Wednesday, 8 May 2013

2013 Launch day

How time flies, following a busy winter refit, we are back afloat for 2013. I will add some detailed posts covering the various jobs we have completed over the winter:

1, Galley refit, including new worktop, drawers and doors, sink and pressurised water.

2, New instrument panel, battery box, and more rewiring.

3, New deck hardware, clutches and organisers to bring lines back to the cockpit.

4, Removed and resealed cabin windows.

5, New cabin floor.

6, New curtains.

Finally, here is a timelapse from our launch a couple of weeks ago:

Wednesday, 8 February 2012

Winter Jobs

I've been working on a few jobs, and compiling lists of things that need doing. This is our first winter with the "new" boat, so a long list of wants and needs have been accruing, from refitting the galley to sorting the electrics, lazy jacks, painting and varnishing... The list seems to be a movable feast..

I spent a productive day on the boat a few weeks ago, which included removing the rudder and stock, and I was not happy with the bottom bracket, as the bracket was stainless steel, and the rudder stock is aluminium. I decided to strip the rudder right down, and was glad I did, as the galvanic corrosion on the bottom of the stock was quite bad.

I'm now in a quandary, should I replace the aluminium on the stock, or look at getting it repaired? I'm going to get some prices to make up some stainless steel pieces, but I think I may have to sit down when the prices come!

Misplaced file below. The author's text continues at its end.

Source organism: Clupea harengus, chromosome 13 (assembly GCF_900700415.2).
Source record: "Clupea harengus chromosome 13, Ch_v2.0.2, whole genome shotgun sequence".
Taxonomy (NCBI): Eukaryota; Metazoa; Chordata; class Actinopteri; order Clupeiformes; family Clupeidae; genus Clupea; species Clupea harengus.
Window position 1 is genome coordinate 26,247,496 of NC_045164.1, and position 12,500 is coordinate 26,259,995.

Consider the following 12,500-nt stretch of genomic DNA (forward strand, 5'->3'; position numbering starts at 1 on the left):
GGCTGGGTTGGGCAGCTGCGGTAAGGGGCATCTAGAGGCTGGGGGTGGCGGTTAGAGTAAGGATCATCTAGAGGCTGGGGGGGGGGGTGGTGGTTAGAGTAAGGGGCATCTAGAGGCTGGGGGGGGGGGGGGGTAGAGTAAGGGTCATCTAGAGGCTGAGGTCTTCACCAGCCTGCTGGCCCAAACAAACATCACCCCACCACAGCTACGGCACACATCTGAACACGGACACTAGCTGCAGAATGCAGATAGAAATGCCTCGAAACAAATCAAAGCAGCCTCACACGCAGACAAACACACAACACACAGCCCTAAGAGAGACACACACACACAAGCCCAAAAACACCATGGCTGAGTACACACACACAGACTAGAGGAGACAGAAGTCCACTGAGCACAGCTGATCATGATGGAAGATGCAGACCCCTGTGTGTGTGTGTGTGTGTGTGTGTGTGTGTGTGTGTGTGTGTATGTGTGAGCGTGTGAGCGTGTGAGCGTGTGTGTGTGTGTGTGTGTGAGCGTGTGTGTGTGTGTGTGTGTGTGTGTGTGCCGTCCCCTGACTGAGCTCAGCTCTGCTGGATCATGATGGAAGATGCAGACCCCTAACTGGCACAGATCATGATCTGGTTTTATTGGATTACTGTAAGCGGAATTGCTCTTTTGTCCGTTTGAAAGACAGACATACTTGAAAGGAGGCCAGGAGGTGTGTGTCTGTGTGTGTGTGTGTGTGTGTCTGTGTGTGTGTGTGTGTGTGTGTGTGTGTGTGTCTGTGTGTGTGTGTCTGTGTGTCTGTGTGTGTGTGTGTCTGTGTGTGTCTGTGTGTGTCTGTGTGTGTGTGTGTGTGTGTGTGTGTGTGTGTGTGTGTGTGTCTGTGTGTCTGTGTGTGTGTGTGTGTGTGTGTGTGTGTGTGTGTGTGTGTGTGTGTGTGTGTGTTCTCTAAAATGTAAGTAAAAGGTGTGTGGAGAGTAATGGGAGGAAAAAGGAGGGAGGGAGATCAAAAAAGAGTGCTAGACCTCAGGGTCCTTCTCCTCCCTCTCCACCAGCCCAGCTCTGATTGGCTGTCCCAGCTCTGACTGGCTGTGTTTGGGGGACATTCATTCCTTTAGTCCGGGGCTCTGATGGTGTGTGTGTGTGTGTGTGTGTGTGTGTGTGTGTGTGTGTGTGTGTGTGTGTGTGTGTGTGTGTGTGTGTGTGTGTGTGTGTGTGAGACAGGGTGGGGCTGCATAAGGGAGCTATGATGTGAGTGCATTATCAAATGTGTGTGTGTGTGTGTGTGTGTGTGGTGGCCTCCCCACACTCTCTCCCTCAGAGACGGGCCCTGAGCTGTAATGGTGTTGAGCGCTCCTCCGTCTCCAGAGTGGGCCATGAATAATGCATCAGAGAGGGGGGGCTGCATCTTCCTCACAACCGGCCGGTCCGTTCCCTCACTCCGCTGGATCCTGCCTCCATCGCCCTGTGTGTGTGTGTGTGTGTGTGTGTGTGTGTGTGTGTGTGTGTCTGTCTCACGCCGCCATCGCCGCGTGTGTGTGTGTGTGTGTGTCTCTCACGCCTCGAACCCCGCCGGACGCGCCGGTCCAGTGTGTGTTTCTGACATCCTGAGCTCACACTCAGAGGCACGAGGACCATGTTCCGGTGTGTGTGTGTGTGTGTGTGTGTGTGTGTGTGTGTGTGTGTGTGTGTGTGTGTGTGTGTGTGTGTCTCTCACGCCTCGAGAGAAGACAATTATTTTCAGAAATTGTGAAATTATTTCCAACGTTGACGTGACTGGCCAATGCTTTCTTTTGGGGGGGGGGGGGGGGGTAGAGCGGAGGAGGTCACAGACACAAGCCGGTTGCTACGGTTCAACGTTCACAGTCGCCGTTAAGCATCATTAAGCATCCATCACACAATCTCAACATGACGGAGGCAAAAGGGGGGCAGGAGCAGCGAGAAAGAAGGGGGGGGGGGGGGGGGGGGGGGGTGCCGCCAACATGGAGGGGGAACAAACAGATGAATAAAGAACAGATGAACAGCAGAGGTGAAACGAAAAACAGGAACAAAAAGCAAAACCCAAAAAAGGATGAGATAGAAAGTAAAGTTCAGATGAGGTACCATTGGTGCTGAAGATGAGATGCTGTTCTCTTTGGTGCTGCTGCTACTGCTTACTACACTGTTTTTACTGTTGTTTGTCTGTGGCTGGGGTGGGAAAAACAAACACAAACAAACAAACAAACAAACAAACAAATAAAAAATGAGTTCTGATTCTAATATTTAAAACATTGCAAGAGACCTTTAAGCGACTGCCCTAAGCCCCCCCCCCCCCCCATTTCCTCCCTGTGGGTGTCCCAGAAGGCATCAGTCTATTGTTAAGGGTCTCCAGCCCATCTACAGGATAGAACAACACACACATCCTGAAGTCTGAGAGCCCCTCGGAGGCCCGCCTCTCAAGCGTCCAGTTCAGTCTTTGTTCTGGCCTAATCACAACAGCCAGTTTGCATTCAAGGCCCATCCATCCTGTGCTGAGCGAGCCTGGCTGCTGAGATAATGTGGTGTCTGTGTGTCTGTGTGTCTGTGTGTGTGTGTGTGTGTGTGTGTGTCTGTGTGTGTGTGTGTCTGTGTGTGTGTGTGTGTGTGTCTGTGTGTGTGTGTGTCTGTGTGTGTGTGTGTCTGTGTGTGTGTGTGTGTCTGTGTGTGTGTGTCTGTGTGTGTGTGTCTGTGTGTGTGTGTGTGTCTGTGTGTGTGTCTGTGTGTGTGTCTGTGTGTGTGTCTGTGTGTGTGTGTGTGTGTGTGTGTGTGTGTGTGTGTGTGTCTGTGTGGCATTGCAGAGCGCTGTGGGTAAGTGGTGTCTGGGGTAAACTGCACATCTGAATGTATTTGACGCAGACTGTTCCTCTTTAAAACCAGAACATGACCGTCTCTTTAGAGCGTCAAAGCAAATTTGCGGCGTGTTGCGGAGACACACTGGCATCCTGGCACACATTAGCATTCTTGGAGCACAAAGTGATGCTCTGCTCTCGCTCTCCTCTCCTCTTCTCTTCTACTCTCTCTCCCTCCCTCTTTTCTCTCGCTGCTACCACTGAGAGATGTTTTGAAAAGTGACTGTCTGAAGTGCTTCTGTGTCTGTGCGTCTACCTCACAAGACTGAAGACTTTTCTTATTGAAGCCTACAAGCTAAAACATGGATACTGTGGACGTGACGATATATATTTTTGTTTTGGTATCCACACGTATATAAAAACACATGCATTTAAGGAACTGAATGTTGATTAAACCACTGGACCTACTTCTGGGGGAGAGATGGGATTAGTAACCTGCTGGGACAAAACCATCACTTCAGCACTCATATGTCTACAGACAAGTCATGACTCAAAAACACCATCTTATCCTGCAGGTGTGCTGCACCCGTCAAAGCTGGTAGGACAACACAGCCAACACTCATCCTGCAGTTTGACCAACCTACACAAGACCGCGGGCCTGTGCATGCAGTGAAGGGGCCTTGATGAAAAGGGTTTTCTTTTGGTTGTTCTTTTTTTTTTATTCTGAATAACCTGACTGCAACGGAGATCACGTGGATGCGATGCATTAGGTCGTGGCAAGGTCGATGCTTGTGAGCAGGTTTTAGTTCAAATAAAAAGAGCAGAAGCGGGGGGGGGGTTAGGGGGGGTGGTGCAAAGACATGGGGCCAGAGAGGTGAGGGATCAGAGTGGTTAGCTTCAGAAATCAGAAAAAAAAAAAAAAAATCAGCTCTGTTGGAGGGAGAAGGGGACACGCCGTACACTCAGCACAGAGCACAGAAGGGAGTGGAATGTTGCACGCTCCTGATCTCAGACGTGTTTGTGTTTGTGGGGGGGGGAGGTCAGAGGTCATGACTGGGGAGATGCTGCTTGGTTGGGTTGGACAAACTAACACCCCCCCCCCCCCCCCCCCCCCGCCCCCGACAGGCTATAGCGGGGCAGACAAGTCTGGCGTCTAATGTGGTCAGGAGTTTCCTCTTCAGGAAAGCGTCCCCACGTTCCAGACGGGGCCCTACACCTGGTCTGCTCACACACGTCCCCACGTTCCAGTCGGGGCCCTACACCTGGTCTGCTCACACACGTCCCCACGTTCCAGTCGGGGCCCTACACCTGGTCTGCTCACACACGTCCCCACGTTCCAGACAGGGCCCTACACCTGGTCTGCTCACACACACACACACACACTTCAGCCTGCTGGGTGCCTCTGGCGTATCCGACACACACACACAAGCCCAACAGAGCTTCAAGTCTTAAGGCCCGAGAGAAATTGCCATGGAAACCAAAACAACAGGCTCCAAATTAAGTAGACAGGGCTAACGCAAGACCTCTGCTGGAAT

Other than the rudder, I have a few jobs on the go:

1, Updating the electrics, and making a console for the various bits and pieces to be mounted in.
2, Adding Shorepower.
3, Making bags for storing ropes and other items in the cockpit locker, to make organisation easier; it always feels like a battle to find the thing you want in it!
4, Updating the floursent lighting, and replacing them with LEDs

I'm also looking at replacing the chart table and the table in the saloon, with a unit that will do both jobs.

My list seems to be growing.. hopefully at somepoint it will start to shrink :-)

Tuesday, 27 September 2011

End of Season

Well, I’ve failed to keep the blog up to date. Sad smile we had our last sail on the weekend, we stayed in the harbour just going down to Sparkes Marina and spent a night there. We had a great sail back up the Emsworth channel, only to be greeted by two powerboats weaving around the moorings.

My 8 year old son was at the helm, and I shouted at them to slow down.. BIG mistake, the lead boat came over, helm angry at me for shouting at him and wanting a fight.. not really civilised adult behaviour. I ignored him, as he was alongside and he shot off under the bridge and carved around in Langstone with his mate. While we were putting things away they came back and went into the marina where we launch the tender from.

We ended up getting the harbour patrol out to have a word with them, as I wasn’t comfortable with putting the children in the tender with the possibility that these guys doing would do something silly.